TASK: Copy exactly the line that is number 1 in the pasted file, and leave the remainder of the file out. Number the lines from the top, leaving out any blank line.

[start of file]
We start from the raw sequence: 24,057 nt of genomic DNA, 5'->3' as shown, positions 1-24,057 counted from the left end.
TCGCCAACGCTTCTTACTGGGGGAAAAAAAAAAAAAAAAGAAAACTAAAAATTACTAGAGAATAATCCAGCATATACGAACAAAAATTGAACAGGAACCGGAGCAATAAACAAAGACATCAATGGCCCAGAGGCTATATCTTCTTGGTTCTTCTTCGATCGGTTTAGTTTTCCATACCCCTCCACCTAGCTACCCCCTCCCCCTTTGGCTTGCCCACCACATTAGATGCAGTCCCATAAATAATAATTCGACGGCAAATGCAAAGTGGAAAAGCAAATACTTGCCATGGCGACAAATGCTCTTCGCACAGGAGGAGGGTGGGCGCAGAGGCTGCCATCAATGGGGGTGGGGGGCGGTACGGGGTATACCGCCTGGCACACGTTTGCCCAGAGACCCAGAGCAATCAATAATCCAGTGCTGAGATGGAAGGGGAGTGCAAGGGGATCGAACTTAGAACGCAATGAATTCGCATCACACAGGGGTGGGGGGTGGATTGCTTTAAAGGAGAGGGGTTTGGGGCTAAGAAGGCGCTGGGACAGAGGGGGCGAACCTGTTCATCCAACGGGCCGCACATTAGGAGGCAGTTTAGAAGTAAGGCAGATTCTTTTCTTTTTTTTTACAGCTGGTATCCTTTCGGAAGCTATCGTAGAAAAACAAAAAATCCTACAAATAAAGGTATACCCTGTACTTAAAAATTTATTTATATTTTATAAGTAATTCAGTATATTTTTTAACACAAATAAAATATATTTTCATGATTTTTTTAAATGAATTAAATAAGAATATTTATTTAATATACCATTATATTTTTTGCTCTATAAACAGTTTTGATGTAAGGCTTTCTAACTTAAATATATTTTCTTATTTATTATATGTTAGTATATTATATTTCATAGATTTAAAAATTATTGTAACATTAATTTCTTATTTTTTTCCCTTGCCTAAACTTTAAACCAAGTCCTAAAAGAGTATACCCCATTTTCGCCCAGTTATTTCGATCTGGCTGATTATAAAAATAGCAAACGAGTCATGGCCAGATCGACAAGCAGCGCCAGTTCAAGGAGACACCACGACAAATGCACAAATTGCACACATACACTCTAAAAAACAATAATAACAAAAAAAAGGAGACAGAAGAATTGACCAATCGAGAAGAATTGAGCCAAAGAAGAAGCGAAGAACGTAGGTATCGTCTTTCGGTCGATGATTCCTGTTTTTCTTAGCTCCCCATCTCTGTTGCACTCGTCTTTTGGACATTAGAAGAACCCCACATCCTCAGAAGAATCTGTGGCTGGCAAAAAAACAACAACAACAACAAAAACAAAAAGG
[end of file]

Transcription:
We start from the raw sequence: 24,057 nt of genomic DNA, 5'->3' as shown, positions 1-24,057 counted from the left end.